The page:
Ford’s Encampment set for Feb. 24
The 19th century will come... READ MORE
Never-ending and never-settled, the partisan debate over gun control rages again after the Las Vegas shooting that killed at least 59 Sunday night. Stephen Paddock, 64, was armed to a T and slaughtered concert-goers trapped in an enclosed area from his 32nd-floor casino suite before turning a weapon on himself when police closed in.
For as long as I’ve been in journalism, pundits have been predicting the demise of newspapers. Sure, over the decades I’ve been involved in the business a lot of things have changed, but the basic premise is still there. Our jobs are to provide accurate accounts of events, be a strong voice in the community and entertain our readers.
About 19 percent of Mississippi high school graduates did not pass one or more of the subject-area tests last year, according to data I received through a public records request.
Up until 2015, that would have meant they would not have been eligible to receive a diploma.
It wastes our time. It rots our children’s brains. It robs our local businesses. It puts down our defenses to allow foreign countries to meddle in our elections. It ruins families with pornography. It gives hate groups like ISIS a platform to recruit within our nation.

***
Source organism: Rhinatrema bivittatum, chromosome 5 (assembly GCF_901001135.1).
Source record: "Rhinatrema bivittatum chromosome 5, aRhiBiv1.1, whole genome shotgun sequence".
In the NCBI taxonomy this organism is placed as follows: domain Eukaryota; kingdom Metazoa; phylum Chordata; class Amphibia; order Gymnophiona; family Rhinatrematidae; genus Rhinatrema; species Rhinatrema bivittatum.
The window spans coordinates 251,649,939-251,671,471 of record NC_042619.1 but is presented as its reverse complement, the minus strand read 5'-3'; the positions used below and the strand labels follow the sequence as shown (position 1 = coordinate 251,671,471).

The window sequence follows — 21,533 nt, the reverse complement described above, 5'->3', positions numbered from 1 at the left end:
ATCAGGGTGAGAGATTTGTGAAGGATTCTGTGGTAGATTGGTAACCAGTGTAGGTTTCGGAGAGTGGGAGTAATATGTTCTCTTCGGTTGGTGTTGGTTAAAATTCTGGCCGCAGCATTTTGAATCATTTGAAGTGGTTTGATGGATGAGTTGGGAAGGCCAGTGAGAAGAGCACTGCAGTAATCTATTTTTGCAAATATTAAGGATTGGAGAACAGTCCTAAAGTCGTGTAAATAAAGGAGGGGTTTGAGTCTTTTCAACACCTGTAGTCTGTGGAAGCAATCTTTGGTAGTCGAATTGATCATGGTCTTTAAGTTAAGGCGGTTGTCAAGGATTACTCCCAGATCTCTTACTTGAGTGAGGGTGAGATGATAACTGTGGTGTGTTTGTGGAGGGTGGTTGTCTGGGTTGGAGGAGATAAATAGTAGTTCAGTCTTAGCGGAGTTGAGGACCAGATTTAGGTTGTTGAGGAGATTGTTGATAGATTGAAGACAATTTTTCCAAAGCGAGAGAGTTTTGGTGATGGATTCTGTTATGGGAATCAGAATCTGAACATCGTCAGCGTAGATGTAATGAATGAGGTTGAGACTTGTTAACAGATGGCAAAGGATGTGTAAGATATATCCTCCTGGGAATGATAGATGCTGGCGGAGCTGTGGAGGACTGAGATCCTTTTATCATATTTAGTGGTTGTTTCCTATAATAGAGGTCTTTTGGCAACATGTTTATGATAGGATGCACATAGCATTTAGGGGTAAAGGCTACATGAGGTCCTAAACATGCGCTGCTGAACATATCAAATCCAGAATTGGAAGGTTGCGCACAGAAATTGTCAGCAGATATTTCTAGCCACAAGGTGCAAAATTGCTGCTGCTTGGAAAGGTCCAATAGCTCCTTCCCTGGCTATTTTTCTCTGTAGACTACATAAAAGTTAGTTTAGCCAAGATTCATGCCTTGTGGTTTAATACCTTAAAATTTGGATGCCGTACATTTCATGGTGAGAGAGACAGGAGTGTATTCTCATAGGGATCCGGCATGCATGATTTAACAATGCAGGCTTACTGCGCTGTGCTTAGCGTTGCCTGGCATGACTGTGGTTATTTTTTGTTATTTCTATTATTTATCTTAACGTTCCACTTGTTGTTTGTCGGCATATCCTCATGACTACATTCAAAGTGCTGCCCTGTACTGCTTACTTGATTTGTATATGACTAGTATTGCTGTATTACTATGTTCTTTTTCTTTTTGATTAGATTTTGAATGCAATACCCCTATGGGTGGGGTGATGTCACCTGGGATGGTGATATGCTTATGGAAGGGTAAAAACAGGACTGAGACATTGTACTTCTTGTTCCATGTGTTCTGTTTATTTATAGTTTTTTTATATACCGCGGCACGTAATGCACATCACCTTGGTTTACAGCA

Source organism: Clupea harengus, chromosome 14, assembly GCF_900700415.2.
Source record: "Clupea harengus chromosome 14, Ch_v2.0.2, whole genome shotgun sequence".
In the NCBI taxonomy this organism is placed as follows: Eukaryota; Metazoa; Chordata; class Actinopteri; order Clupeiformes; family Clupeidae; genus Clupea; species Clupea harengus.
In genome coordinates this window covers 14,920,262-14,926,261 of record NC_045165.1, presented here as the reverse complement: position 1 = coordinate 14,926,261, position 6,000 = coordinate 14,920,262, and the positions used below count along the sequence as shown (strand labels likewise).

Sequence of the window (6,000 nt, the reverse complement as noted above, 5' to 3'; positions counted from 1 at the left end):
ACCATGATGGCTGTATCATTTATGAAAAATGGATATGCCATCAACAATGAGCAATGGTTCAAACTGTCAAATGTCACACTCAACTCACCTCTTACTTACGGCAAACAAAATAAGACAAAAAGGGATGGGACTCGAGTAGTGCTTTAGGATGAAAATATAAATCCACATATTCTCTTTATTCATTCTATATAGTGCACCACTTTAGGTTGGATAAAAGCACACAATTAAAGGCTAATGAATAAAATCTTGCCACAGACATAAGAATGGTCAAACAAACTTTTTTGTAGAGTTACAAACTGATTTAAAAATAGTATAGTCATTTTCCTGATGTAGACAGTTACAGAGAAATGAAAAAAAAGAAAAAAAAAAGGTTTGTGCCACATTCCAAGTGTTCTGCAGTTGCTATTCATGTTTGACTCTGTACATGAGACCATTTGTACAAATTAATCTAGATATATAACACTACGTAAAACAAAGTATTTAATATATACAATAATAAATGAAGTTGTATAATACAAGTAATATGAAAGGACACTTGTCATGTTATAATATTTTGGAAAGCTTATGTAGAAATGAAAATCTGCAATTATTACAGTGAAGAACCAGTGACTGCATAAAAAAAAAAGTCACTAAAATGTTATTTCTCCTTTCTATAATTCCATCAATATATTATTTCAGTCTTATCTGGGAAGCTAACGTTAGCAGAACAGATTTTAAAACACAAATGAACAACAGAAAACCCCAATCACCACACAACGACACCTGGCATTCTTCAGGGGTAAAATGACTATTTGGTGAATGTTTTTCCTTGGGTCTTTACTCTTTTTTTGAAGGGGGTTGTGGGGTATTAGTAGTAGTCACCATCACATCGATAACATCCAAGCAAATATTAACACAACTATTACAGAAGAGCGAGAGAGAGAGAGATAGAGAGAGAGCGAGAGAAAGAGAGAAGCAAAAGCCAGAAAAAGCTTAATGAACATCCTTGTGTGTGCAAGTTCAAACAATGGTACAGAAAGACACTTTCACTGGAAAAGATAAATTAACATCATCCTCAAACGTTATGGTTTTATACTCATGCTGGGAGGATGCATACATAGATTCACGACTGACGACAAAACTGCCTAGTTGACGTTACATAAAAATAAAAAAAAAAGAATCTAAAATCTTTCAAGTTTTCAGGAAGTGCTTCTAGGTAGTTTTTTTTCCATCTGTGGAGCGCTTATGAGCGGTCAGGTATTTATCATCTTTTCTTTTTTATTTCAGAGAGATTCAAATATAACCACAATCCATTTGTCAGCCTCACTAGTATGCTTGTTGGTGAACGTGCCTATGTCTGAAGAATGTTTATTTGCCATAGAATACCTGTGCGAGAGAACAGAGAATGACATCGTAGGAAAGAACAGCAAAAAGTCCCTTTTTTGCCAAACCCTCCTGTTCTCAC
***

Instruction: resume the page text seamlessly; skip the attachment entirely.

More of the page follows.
A Mississippi law passed in 2016 allowing guns in churches received national attention and was mocked by many who saw it as an unnecessary extension of 2nd Amendment rights to what should be a place of peace.
But, unfortunately, events this weekend confirmed why it is wise to have responsible gun owners carrying weapons in the pews.
They’ll be gathering along the shores of the Delaware River around the fire pit eating s’mores and swapping stories Saturday night.
Just like any Saturday night in eastern Pennsylvania, my friends from so long ago will be gathered to enjoy each other’s company; but this time, one of them will be missing.